The defender Newcastle United have only just realised they cannot do without

Often over-looked, never under-performs.

Thursday, 16th January 2020, 1:45 pm
NEWCASTLE UPON TYNE, ENGLAND - NOVEMBER 09: Ciaran Clark of Newcastle United celebrates with Martin Dubravka of Newcastle United following the Premier League match between Newcastle United and AFC Bournemouth at St. James Park on November 09, 2019 in Newcastle upon Tyne, United Kingdom. (Photo by Mark Runnacles/Getty Images)

The above term just about ticks every box when it comes to Ciaran Clark and his Newcastle United career.

A player who almost departed in the summer, with the likelihood of FIVE central defenders sitting ahead of him in the pecking order, but has become an integral part of the Magpies' defensive unit.

Roll the clock back to 2016 and the signing of the Republic of Ireland international went under the radar a little, overshadowed to large degree by Rafa Benitez's capture of Matt Ritchie from Bournemouth, Dwight Gayle from Crystal Palace and Mo Diame's release clause activation which saw him swap the KCOM Stadium for St James's Park.

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Grant Hanley was signed that summer as well, and with Jamaal Lascelles the newly named Newcastle skipper, even from the off Clark's chances looked set to be limited.

He came with a reputation of solid shows with the odd error thrown in, hence why Aston Villa weren't too fussed about letting the player go.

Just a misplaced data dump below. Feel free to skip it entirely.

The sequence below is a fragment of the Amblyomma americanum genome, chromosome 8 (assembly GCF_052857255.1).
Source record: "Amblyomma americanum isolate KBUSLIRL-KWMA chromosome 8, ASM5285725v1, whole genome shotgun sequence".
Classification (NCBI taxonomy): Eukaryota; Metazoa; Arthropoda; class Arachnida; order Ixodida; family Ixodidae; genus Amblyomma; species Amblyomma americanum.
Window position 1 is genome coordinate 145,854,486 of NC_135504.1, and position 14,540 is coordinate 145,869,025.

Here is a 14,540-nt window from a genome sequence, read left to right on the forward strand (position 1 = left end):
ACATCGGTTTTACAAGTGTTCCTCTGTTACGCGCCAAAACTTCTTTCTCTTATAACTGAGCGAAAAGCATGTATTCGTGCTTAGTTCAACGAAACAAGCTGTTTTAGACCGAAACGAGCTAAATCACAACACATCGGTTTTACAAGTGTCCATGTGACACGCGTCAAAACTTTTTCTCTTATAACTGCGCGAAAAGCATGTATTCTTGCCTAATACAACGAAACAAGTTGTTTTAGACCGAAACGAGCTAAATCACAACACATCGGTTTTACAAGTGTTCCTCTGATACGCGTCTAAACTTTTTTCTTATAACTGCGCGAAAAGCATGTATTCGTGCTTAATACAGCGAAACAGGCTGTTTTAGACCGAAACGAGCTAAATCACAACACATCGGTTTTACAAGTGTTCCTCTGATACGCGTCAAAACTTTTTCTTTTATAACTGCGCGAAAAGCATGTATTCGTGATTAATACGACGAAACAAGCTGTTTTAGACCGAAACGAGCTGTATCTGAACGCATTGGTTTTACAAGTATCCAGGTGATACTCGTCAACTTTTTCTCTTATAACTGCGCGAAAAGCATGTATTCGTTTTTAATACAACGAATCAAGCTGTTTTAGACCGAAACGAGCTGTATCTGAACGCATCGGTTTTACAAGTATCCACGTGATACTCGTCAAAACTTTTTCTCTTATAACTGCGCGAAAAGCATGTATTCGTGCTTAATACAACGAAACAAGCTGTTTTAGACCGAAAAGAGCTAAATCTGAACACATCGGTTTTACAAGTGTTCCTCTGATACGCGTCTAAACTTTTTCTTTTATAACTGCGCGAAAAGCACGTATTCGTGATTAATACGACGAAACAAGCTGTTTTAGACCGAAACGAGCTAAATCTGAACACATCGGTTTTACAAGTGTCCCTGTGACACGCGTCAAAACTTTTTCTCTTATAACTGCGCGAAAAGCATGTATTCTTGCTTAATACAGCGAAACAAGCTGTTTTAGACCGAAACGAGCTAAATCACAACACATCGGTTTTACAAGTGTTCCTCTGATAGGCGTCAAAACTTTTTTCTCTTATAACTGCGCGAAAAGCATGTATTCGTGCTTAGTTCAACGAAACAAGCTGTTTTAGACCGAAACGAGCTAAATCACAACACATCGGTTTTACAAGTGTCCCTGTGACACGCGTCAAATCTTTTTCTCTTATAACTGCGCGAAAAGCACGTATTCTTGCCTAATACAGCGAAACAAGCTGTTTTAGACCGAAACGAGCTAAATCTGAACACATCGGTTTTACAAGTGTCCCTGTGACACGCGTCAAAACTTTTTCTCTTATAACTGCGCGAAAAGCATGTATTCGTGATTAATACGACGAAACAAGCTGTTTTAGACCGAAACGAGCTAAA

In all fairness, we've not seen any of that in black and white. From the off Clark has been a shining example of what a central defender should be.

Rarely beaten in the air, in the tackle, able to play the ball out and with a no-nonsense old-fashioned style to him, Clark was the perfect complement for Lascelles that first season. In fact, even though Lascelles was being watched by Chelsea and Liverpool from the stands in that second tier-winning year, it was his partner who outshone him week after week.

Nothing flashy but never lets you down is admirable, but it will always have managers looking to replace you with a fresher model.

In came Florian Lejeune, Federico Fernandez, Fabian Schar and others, and still to this day Clark continues to hold his own.

It was evident when he played before Christmas that United's back three was a better unit with him it, only further underlined by the Magpies' defensive struggles in his absence through the festive period.

So it was absolutely no shock to see Clark return to the defensive fold at the first possible opportunity, and even less of a one to see United look a whole lot more assured at Wolves on Saturday. The return of both Lascelles, almost certain to start against Chelsea on Saturday evening, and Clark with reunite the Championship axis, which served United so well in 2016/17 and pre-Christmas 2019.

Manager Steve Bruce, a defender of some repute, will know one when he sees one. And it's clear to me, he values Clark as part of his immediate, and probable future plans. Federico Fernandez falls into that category, too - remarkable really given both men looked certain to walk away from United in the summer.

It will be interesting to see if the club's hierarchy share Bruce's defensive view, with age not on either man's side and contracts up in 2021 and 2020 respectively.

But for now Clark remains a player who rarely wins the applause, accolades and the like of the fans, but after United's Christmas shakes surely now he's someone people realise Newcastle can't do without.